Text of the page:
Acting the Prat

Old Tudor was a very macho dog and he played that role to perfection. He'd hunt the cat, he'd bite the vet, he'd scare the postman witless - Tudor would do everything right and not only that, but he would do it right the way it should be done right. Every single time.

The border collie says: That ball used to be this big However. Every once in a while he would get things wrong and act the total prat. One of these occasions was his up-side-down trick. Five or six times in his life, Tudor took the quite deliberate decision to act strange. He would get up suddenly and mill about for a little while, making sure that everyone was watching. After the first few performances Meg or I would thump the other painfully in the side - this was not to be missed. Tudor usually walked into the next convenient corner, looked around to make sure that we were riveted, and placed the top of his head firmly onto the carpet.

This in itself is a strange and wonderful sight, but for some reason he now started to kick his hind legs with great force, until he managed to achieve takeoff velocity and for about five seconds he would be stuck in that corner, head on the floor, hind legs high in the air and a look in his face so old fashioned, it could have produced amber.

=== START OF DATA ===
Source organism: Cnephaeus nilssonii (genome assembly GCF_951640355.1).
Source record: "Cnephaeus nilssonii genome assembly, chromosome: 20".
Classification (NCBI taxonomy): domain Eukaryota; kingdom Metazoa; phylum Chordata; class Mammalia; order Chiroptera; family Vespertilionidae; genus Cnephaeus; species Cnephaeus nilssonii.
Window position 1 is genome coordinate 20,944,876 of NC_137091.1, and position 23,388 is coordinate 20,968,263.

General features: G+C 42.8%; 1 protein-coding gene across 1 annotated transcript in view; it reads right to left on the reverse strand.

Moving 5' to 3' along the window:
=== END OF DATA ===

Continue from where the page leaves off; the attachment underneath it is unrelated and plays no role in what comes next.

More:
The moment of suspense lasted only a short time, because a dog's anatomy has not evolved for prolonged head-standing. Tudor would fix us firmly in his sight and proceed to slide slowly down the wall towards a more convenient centre of gravity - that prehistoric look never leaving his jowls until he lay flat on his back on the floor. Now he would scramble up, ignore the applause and slink away.

What evolutionary pressures forced him to give this performance I do not know, but it's the most remarkable example of an animal acting the prat I have ever seen.


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Tudor with sign
Trespassers will be pursued

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